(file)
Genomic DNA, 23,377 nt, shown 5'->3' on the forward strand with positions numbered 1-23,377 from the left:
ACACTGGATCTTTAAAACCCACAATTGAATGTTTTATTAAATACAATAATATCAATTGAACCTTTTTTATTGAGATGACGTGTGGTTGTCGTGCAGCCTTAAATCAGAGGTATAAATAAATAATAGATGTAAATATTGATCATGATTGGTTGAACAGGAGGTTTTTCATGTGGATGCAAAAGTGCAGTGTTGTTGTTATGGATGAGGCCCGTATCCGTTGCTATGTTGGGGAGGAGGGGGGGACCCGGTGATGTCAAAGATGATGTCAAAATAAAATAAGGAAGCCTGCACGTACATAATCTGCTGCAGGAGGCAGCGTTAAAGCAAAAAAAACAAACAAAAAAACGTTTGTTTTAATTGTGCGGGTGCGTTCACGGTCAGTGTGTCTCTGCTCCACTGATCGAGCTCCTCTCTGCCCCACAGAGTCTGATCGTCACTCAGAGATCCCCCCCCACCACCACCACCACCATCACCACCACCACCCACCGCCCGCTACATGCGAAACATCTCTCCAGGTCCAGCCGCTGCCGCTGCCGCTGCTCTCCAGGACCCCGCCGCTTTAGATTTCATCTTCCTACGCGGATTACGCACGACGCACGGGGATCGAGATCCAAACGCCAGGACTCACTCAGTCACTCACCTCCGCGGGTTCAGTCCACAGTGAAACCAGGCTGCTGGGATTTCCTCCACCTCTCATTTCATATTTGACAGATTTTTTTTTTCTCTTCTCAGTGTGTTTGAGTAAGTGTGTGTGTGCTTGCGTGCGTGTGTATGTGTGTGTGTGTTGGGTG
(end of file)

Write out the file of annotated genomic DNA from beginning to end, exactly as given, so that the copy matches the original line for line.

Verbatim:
Genomic DNA, 23,377 nt, shown 5'->3' on the forward strand with positions numbered 1-23,377 from the left:
ACACTGGATCTTTAAAACCCACAATTGAATGTTTTATTAAATACAATAATATCAATTGAACCTTTTTTATTGAGATGACGTGTGGTTGTCGTGCAGCCTTAAATCAGAGGTATAAATAAATAATAGATGTAAATATTGATCATGATTGGTTGAACAGGAGGTTTTTCATGTGGATGCAAAAGTGCAGTGTTGTTGTTATGGATGAGGCCCGTATCCGTTGCTATGTTGGGGAGGAGGGGGGGACCCGGTGATGTCAAAGATGATGTCAAAATAAAATAAGGAAGCCTGCACGTACATAATCTGCTGCAGGAGGCAGCGTTAAAGCAAAAAAAACAAACAAAAAAACGTTTGTTTTAATTGTGCGGGTGCGTTCACGGTCAGTGTGTCTCTGCTCCACTGATCGAGCTCCTCTCTGCCCCACAGAGTCTGATCGTCACTCAGAGATCCCCCCCCACCACCACCACCACCATCACCACCACCACCCACCGCCCGCTACATGCGAAACATCTCTCCAGGTCCAGCCGCTGCCGCTGCCGCTGCTCTCCAGGACCCCGCCGCTTTAGATTTCATCTTCCTACGCGGATTACGCACGACGCACGGGGATCGAGATCCAAACGCCAGGACTCACTCAGTCACTCACCTCCGCGGGTTCAGTCCACAGTGAAACCAGGCTGCTGGGATTTCCTCCACCTCTCATTTCATATTTGACAGATTTTTTTTTTCTCTTCTCAGTGTGTTTGAGTAAGTGTGTGTGTGCTTGCGTGCGTGTGTATGTGTGTGTGTGTTGGGTG